While the 2% tax cap may sound good to the taxpayer right now, in the long run local governments are not going to be able to live up to their taxpayers’ expectations as a result of an inflexible tax cap and mounting State mandates. 

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bruiser December 14, 2012 at 06:10 PM
There is something drastically wrong with our society when people advocate taking away what other people have worked for.I see people having a fit because they want to raise taxes on the rich,but yet it would be ok to take away from people who work for a living. I have seen many times on these threads that raising taxes will result in jobs lost,well i have one question,taxes have been cut since George Bush was president so if cutting taxes creates jobs where are the jobs. I have my own opinion on that subject but not once have i seen a right leaning individual moan and groan about what is being called corporate welfare.i see them crying about helping working people,i see them moan and groan about welfare,but not one time have i seen them address corporate welfare in their rants.
Overtaxed Citizen December 14, 2012 at 07:32 PM
Got news for you, the rich as you call it work for a living also. This country was founded by working hard and if you make it God Bless you. You are not entitled to their money. When only half the people in this country are paying Federal Income Tax there is a big problem. As a worker in the private sector I take affront to have to pay for all public employees health and pension benefits. Pay for them yourselves like we do.
James Flynn December 14, 2012 at 08:01 PM
Bob it appears you have been listening to the Politicians again and believing their misstatements, as per the NY Controllers office this is a reserve fund allowed and recommended for Counties Towns and School Districts see page 25 www.osc.ny.us/localgov/pubs/lgmg/reservefunds.pdf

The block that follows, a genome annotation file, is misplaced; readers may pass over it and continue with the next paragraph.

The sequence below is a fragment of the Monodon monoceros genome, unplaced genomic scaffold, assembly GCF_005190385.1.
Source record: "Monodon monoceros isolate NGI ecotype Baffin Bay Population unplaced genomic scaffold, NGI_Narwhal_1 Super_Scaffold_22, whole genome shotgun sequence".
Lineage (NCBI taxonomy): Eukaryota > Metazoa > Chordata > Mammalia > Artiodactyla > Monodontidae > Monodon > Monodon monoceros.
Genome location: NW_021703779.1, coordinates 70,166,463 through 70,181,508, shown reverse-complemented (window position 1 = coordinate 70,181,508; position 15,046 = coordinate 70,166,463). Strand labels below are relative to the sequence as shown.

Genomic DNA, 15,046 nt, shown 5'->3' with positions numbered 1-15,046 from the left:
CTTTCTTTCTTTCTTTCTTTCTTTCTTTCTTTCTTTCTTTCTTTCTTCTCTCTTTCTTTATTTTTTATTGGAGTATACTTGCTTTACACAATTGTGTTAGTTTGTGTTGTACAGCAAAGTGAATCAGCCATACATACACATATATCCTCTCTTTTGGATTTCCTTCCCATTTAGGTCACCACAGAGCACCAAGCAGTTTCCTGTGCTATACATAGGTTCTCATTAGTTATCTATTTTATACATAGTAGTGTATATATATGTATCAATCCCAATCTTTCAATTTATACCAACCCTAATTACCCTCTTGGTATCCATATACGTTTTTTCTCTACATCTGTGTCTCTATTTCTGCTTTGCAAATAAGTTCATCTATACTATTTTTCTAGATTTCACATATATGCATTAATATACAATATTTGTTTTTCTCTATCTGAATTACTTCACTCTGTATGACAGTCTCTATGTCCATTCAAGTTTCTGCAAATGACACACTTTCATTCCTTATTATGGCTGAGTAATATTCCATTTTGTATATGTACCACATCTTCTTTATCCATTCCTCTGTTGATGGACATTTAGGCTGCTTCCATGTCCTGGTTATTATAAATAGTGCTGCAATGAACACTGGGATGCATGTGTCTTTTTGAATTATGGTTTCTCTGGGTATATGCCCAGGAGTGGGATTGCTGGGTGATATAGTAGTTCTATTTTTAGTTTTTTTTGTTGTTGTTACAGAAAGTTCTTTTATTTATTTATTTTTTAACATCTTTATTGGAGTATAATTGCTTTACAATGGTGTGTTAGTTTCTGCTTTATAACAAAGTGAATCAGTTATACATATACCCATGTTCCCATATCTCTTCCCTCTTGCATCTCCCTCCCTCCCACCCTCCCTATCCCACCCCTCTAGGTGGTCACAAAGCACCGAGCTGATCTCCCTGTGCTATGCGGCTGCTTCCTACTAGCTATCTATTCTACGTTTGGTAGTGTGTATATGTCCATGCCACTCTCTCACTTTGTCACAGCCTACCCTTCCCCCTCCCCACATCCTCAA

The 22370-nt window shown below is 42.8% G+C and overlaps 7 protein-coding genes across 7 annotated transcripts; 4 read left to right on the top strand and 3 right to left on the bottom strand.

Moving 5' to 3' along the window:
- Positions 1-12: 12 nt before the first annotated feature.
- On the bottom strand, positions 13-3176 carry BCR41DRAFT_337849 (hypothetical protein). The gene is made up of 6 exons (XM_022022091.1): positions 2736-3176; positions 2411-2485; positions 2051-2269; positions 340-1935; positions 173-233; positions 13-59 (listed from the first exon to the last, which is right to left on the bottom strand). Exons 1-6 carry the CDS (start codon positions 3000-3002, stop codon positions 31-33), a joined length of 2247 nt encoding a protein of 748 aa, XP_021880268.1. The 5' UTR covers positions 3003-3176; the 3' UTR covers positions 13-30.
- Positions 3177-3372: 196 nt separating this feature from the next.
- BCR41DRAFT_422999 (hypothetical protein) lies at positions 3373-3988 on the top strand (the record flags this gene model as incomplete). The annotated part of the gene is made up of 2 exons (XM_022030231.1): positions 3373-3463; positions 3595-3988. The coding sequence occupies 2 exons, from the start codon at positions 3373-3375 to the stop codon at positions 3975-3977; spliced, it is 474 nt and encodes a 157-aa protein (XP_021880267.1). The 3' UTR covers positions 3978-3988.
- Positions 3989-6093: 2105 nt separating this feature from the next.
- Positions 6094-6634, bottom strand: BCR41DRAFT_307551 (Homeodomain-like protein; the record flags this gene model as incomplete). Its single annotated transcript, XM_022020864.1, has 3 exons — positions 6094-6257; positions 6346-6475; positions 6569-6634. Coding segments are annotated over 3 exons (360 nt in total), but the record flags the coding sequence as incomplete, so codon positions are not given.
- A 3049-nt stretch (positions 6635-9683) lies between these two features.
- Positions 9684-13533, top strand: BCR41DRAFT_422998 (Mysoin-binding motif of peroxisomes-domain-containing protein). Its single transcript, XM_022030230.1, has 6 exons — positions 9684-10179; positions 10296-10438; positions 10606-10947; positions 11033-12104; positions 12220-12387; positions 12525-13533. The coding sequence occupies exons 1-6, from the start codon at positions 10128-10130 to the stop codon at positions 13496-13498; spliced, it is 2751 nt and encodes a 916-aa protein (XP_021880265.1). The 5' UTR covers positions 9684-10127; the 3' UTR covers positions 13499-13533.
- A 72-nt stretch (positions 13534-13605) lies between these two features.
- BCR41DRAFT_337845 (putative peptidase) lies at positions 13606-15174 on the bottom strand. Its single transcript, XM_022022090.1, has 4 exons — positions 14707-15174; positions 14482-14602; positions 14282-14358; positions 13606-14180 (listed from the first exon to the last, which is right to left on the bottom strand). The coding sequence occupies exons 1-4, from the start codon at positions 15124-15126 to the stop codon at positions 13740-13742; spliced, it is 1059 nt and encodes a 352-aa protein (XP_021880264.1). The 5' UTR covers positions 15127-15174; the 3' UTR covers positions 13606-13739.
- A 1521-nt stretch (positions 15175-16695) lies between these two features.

bruiser December 14, 2012 at 08:23 PM
Overtaxed i can tell you with certainty that i am not hurting for money(well off) and worked for every penny i own,but with the help of many in the beginning of my business.I also know my business would fold if we keep taking away from people,that answer should be obvious(no customers no business) i also know for a fact there are many institutions that do not pay taxes(for one churches) and many corporations if you are a fair person how about we tax the churches on all their income,and all of their properties (churches need to pay property taxes).People moan and groan about unions putting money into politics,but no where do i see them calling for the likes of the koch brothers buying our elections (take all money out of politics,and i mean all) the elections belong to the people not companies and billionaires who can buy a politician for what many call chump change.
James Flynn December 14, 2012 at 08:25 PM
Bob http://www.osc.state.ny.us/localgov/pubs/lgmg/reservefunds.pdf here is the correct link